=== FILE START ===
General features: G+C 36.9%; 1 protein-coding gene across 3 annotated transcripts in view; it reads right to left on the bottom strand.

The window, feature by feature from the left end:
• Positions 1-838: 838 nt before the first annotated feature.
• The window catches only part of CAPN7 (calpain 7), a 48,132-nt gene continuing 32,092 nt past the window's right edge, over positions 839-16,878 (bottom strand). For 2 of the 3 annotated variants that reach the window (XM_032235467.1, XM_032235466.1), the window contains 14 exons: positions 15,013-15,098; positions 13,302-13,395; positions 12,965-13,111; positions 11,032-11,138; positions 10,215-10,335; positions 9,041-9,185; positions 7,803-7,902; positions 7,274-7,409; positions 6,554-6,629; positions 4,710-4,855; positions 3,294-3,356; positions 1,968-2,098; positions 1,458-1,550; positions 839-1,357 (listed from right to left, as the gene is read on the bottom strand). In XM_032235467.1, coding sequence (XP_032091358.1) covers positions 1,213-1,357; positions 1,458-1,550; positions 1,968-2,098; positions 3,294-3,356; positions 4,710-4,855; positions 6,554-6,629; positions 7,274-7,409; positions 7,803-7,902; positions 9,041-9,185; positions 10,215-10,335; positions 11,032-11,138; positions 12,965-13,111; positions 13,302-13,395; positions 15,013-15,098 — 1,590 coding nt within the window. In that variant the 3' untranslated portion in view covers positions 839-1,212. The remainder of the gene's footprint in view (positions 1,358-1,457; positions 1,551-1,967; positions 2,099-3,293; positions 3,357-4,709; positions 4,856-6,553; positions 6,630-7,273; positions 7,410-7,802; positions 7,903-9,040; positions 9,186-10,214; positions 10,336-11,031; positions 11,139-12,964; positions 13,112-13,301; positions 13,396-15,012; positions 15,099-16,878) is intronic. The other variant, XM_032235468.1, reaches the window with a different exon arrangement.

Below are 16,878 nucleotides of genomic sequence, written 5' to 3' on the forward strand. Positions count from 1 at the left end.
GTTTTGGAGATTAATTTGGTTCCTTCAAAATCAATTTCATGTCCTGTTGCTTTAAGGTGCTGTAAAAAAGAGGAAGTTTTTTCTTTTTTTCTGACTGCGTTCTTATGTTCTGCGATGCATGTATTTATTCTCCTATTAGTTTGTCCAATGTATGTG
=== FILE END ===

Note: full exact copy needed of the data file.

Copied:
General features: G+C 36.9%; 1 protein-coding gene across 3 annotated transcripts in view; it reads right to left on the bottom strand.

The window, feature by feature from the left end:
• Positions 1-838: 838 nt before the first annotated feature.
• The window catches only part of CAPN7 (calpain 7), a 48,132-nt gene continuing 32,092 nt past the window's right edge, over positions 839-16,878 (bottom strand). For 2 of the 3 annotated variants that reach the window (XM_032235467.1, XM_032235466.1), the window contains 14 exons: positions 15,013-15,098; positions 13,302-13,395; positions 12,965-13,111; positions 11,032-11,138; positions 10,215-10,335; positions 9,041-9,185; positions 7,803-7,902; positions 7,274-7,409; positions 6,554-6,629; positions 4,710-4,855; positions 3,294-3,356; positions 1,968-2,098; positions 1,458-1,550; positions 839-1,357 (listed from right to left, as the gene is read on the bottom strand). In XM_032235467.1, coding sequence (XP_032091358.1) covers positions 1,213-1,357; positions 1,458-1,550; positions 1,968-2,098; positions 3,294-3,356; positions 4,710-4,855; positions 6,554-6,629; positions 7,274-7,409; positions 7,803-7,902; positions 9,041-9,185; positions 10,215-10,335; positions 11,032-11,138; positions 12,965-13,111; positions 13,302-13,395; positions 15,013-15,098 — 1,590 coding nt within the window. In that variant the 3' untranslated portion in view covers positions 839-1,212. The remainder of the gene's footprint in view (positions 1,358-1,457; positions 1,551-1,967; positions 2,099-3,293; positions 3,357-4,709; positions 4,856-6,553; positions 6,630-7,273; positions 7,410-7,802; positions 7,903-9,040; positions 9,186-10,214; positions 10,336-11,031; positions 11,139-12,964; positions 13,112-13,301; positions 13,396-15,012; positions 15,099-16,878) is intronic. The other variant, XM_032235468.1, reaches the window with a different exon arrangement.

Below are 16,878 nucleotides of genomic sequence, written 5' to 3' on the forward strand. Positions count from 1 at the left end.
GTTTTGGAGATTAATTTGGTTCCTTCAAAATCAATTTCATGTCCTGTTGCTTTAAGGTGCTGTAAAAAAGAGGAAGTTTTTTCTTTTTTTCTGACTGCGTTCTTATGTTCTGCGATGCATGTATTTATTCTCCTATTAGTTTGTCCAATGTATGTG